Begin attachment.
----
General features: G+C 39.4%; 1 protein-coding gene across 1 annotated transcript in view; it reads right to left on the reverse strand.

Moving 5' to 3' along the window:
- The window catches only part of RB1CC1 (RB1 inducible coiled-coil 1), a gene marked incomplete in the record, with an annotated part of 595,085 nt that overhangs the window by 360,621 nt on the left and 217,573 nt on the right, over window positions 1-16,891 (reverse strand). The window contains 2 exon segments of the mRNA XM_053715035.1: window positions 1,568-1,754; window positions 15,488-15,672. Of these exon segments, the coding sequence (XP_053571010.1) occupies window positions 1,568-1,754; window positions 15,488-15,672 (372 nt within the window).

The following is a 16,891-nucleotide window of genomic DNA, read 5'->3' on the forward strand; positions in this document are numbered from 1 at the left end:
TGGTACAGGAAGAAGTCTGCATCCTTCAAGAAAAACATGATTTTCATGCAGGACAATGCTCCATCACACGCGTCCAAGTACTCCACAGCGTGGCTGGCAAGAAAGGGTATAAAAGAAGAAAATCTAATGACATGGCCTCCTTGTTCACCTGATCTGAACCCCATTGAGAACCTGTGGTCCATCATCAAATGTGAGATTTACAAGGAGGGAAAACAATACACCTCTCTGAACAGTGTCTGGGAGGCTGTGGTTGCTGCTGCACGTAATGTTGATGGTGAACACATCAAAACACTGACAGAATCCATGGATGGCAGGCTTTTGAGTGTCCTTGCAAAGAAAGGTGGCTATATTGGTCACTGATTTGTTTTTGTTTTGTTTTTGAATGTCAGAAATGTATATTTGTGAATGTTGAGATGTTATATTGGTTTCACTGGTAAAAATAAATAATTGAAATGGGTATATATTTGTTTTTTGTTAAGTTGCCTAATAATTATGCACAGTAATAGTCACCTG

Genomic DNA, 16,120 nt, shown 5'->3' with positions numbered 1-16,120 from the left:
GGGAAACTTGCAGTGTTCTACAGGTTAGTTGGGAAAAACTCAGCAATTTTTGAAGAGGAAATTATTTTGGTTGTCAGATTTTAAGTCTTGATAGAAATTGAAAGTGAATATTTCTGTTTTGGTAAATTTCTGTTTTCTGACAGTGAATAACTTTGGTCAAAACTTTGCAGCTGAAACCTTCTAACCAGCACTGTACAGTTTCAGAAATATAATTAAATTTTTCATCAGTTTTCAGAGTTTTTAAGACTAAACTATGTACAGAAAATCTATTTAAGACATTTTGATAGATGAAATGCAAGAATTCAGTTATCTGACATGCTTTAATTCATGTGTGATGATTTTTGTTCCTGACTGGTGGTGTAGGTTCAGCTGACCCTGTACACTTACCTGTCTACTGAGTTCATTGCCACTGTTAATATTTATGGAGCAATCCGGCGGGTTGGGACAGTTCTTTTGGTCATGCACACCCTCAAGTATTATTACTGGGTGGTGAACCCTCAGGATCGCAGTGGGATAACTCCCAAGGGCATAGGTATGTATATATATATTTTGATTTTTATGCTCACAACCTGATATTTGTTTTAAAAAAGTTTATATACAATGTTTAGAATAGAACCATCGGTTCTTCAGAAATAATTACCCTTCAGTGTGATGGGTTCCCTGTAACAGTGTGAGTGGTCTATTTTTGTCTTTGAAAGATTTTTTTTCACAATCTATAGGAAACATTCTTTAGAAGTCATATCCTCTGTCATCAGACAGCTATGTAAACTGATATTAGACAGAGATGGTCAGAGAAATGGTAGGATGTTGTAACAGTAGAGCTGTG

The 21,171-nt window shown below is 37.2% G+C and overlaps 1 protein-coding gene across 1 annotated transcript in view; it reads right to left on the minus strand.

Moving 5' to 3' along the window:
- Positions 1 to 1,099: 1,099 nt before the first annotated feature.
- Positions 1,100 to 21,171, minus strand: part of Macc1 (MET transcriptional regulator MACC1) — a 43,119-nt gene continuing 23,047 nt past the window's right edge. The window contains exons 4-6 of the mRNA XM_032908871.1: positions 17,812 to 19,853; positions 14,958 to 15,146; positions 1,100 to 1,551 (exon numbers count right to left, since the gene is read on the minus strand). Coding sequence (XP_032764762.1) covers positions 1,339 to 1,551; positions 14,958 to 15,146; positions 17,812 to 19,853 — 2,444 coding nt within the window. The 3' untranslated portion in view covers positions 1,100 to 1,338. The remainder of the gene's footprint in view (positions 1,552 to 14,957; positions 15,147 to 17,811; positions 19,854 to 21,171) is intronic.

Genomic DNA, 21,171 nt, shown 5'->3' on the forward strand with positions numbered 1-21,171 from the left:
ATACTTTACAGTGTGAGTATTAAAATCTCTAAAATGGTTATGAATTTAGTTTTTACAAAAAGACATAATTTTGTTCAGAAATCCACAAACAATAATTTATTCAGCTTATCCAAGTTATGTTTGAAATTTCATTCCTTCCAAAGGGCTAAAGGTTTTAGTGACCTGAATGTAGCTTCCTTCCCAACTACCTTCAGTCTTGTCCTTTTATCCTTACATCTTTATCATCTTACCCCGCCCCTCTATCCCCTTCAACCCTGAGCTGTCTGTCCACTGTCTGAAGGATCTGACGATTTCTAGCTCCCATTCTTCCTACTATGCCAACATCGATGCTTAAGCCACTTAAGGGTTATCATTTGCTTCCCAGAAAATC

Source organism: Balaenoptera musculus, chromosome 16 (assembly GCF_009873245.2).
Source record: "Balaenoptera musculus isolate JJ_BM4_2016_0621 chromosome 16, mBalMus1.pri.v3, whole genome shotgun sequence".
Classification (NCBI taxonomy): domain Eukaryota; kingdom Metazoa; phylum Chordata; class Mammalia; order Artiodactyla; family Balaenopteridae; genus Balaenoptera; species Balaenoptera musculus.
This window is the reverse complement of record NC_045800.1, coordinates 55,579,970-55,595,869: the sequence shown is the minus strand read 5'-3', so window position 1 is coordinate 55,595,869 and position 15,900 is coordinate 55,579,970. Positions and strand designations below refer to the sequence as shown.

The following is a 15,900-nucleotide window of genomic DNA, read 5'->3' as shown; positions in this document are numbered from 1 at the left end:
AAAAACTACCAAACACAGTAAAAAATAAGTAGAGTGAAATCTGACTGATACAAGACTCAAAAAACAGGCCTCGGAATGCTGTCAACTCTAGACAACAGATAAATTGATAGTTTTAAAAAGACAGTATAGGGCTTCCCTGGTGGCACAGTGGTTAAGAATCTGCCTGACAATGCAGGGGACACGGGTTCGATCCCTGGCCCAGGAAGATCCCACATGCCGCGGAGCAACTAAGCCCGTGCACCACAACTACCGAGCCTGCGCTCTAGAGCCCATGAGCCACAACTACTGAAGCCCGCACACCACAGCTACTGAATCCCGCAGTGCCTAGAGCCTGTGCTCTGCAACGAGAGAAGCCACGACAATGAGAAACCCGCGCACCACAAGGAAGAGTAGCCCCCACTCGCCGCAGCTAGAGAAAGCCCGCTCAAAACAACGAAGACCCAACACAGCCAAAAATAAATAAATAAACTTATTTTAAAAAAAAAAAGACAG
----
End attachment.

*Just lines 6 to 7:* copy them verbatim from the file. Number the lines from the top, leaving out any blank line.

Genomic DNA, 16,120 nt, shown 5'->3' with positions numbered 1-16,120 from the left:
GGGAAACTTGCAGTGTTCTACAGGTTAGTTGGGAAAAACTCAGCAATTTTTGAAGAGGAAATTATTTTGGTTGTCAGATTTTAAGTCTTGATAGAAATTGAAAGTGAATATTTCTGTTTTGGTAAATTTCTGTTTTCTGACAGTGAATAACTTTGGTCAAAACTTTGCAGCTGAAACCTTCTAACCAGCACTGTACAGTTTCAGAAATATAATTAAATTTTTCATCAGTTTTCAGAGTTTTTAAGACTAAACTATGTACAGAAAATCTATTTAAGACATTTTGATAGATGAAATGCAAGAATTCAGTTATCTGACATGCTTTAATTCATGTGTGATGATTTTTGTTCCTGACTGGTGGTGTAGGTTCAGCTGACCCTGTACACTTACCTGTCTACTGAGTTCATTGCCACTGTTAATATTTATGGAGCAATCCGGCGGGTTGGGACAGTTCTTTTGGTCATGCACACCCTCAAGTATTATTACTGGGTGGTGAACCCTCAGGATCGCAGTGGGATAACTCCCAAGGGCATAGGTATGTATATATATATTTTGATTTTTATGCTCACAACCTGATATTTGTTTTAAAAAAGTTTATATACAATGTTTAGAATAGAACCATCGGTTCTTCAGAAATAATTACCCTTCAGTGTGATGGGTTCCCTGTAACAGTGTGAGTGGTCTATTTTTGTCTTTGAAAGATTTTTTTTCACAATCTATAGGAAACATTCTTTAGAAGTCATATCCTCTGTCATCAGACAGCTATGTAAACTGATATTAGACAGAGATGGTCAGAGAAATGGTAGGATGTTGTAACAGTAGAGCTGTG